The Monitor School, located in Coal Grove, Ohio, was constructed in 1905 and has been closed since 1984 when new facilities were constructed outside of town. The building was envisioned as a community and retirement center but was never restored due to neighborhood opposition.
Named after the Monitor Pig Iron Furnace, Monitor School was constructed in 1905 (2) and served as a replacement to the “Little Red School,” a four-room facility constructed earlier in 1857.(6) In the spring of 1905, the “Little Red School” was destroyed by fire, and was replaced with the tri-level Monitor School by that summer. It featured 16-inch thick masonry walls and 11,000 sq. ft, and housed grades one through ten.(6)
In 1911, two rooms were added to the school due to increasing enrollment.(6) Due to overcrowding, the new Dawson-Bryant Intermediate School opened on January 5, 1925, named after Homer Dawson and curtis Bryant, who were the first from the city to lose their lives in World War I. It housed grades four through eight.
In 1930, a bond issue was passed to expand the Dawson-Bryant Intermediate School.(6) The expansion, which added twelve new classrooms and a large gymnasium, was dedicated on September 25, 1931. The high school was transferred from the Monitor building in September 1932.(6)
On January 29, 1940, a large fire caused $50,000 in damage to the interior of the school, which required extensive structural restoration. A monument dedicated to World War II veterans was dedicated in front of the school in 1943.(2)(6)
On May 25, 1951, a bond levy was issued to construct a new high school.(6) Completed in April 1954, the new structure housed high school while the older Dawson-Bryant structure became an intermediate school. The Monitor School became an elemetary, housing Kingergarten through third grade.
In 1960, a gymnasium and auditorium was constructed to the high school, and four classrooms were added to the intermediate school.(6) In 1989, the Monitor School closed.(2)
On March 28, 2000, the Monitor Planning Board Committee met to discuss potential reuse for the former school.(1) Numerous ideas were raised for the two-story school, including a daycare center, a senior citizens’ facility, a local history museum or an after-school tutoring program, although funding was raised as a potential concern. As a result of the financial issues, no action was taken on the property.
In August 2002, discussions began anew with the possible conversion of the school into apartments.(2) Tom Brammer, a local resident and owner of Brammer Development Incorporated, purchased the school in March at a public auction for $25,000 from the School Board. His original intention was to demolish the school in favor of new houses on the 1.5-acre lot, but after examining the underlying structure of the building and noting the success of the Marting Hotel restoration project in neighboring Ironton, he approached the CAO about restoring the property instead. Preliminary environmental assessments were overall good, with lower levels of lead-based paint than originally anticipated.(3)
The project that Brammer envisioned would include partnering with the Lawrence County Historical Society, the Lawrence County Community Action Organization and the state of Ohio in restoring the school to its near-original condition and to facilitate an addition that would replicate the building’s original characteristics.(2) The proposal included 20 total apartment units, 11 within the original building and nine new structures on the 1.5-acre lot. The former school and the new structures would be handicapped accessible.(3) It would also include a community room,(2) 40 parking spaces, and a playground. It would have a total cost of $1.6 million.(3)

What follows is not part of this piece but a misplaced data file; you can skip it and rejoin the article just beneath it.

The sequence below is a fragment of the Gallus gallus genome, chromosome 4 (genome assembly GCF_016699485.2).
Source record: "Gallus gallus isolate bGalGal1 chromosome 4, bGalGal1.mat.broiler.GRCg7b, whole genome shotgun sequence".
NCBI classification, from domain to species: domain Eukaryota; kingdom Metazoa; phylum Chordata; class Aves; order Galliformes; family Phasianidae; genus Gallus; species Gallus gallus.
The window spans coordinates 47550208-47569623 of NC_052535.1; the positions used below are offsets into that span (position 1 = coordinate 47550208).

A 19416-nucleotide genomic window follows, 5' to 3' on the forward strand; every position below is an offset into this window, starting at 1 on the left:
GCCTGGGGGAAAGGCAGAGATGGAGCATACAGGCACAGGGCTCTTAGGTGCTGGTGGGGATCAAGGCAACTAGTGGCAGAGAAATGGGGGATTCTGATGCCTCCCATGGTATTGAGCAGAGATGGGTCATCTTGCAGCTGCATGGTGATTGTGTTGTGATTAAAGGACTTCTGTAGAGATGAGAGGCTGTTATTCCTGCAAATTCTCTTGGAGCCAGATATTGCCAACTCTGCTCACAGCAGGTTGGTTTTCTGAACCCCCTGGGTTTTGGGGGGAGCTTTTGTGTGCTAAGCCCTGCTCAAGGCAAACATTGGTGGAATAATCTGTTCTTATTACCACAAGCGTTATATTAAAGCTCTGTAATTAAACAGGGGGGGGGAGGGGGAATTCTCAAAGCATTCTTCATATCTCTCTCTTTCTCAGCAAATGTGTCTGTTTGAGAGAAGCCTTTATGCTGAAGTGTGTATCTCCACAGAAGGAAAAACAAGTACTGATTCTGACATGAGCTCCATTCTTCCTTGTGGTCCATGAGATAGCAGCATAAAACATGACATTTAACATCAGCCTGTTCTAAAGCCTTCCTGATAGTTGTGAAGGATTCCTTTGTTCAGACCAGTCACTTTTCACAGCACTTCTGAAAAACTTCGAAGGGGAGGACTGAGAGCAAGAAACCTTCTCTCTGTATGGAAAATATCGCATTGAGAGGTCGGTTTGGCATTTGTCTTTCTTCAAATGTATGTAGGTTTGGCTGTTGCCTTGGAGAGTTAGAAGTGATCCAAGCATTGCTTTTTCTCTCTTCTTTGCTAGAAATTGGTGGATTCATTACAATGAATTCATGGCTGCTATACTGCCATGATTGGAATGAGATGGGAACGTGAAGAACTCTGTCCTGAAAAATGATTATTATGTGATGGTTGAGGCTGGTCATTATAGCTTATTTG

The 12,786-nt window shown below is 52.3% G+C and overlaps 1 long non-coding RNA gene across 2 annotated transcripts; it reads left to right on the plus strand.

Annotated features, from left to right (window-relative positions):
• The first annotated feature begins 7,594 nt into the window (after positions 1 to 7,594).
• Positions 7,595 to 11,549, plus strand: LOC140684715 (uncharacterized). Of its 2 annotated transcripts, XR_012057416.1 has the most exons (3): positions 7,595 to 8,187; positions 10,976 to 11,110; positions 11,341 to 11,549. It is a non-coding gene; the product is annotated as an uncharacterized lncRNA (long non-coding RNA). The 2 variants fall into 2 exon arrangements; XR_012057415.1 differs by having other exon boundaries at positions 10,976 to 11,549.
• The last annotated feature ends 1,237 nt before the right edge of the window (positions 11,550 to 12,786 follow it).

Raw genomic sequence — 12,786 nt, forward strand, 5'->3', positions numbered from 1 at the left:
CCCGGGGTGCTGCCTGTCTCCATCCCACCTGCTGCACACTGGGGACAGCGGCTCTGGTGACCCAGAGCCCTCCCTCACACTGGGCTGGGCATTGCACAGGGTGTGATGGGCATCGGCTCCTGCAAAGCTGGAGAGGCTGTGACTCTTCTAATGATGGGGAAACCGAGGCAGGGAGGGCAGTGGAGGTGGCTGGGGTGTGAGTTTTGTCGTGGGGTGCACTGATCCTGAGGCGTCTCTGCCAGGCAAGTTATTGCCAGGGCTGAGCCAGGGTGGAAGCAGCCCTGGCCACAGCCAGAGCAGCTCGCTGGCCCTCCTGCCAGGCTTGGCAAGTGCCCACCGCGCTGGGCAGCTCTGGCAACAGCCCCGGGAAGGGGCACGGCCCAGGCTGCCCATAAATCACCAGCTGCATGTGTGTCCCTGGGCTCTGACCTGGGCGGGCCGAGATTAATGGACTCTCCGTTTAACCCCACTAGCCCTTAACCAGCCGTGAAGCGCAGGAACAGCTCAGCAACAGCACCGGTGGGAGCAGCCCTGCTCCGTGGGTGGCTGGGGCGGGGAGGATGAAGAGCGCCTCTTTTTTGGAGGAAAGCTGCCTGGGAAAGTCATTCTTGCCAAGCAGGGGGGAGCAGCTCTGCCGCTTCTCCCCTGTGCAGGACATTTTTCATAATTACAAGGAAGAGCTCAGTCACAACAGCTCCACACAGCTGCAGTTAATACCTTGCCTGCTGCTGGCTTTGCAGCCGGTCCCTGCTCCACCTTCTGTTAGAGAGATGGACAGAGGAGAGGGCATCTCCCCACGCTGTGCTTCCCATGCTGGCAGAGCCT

Funding would come from a low-interest loan with the Housing Development Assistance Program through the Ohio Department of Development with a deadline of October 7.(2)(3) The architectural firm was D. W. Weatherby & Associates AIA, of Gahanna, Ohio. RLJ Management Company Inc., also of Gahanna, Ohio, would have managed the complex for at least two years. A preliminary market analysis showed that there was a need for an additional 45 rental units in Coal Grove.
In October, more than 60 nearby residents petitioned against the redevelopment plans, concerned that the complex would negatively affect the neighborhood and adjoining property values.(4) Many residents were worried about the development catering to Section-8 vouchers and low-income residents, although Brammer replied that it was not a public housing project. On November 7, the village of Coal Grove’s city council voted 4-3 against a resolution of support for the project.(5) Those who voted against it cited the resident petitions, although some would have supported it if it was a housing development for senior citizens. Although the vote did not affect the status of the project, no work was completed on the former school property.
- Scott, Melissa. “Residents set sights on saving elementary.” Ironton Tribune 29 March 2000. 19 Dec. 2007 Article.
- Caldwell, Michael. “Rebirth of Monitor School in the works for Coal Grove.” Ironton Tribune 22 Aug. 2002. 19 Dec. 2007 Article.
- Caldwell, Michael. “Project to restore Monitor School progressing.” Ironton Tribune 22 Sept. 2002. 19 Dec. 2007 Article.
- Caldwell, Michael. “Not all welcome Monitor School apartments.” Ironton Tribune 18 Oct. 2002. 19 Dec. 2007 Article.
- Caldwell, Michael. “Village will not support Monitor project.” Ironton Tribune 9 Nov. 2002. 19 Dec. 2007 Article.
- Markel, Juanita. Our First 100 Years, Shine in ’89. N.p.: n.p., 1989.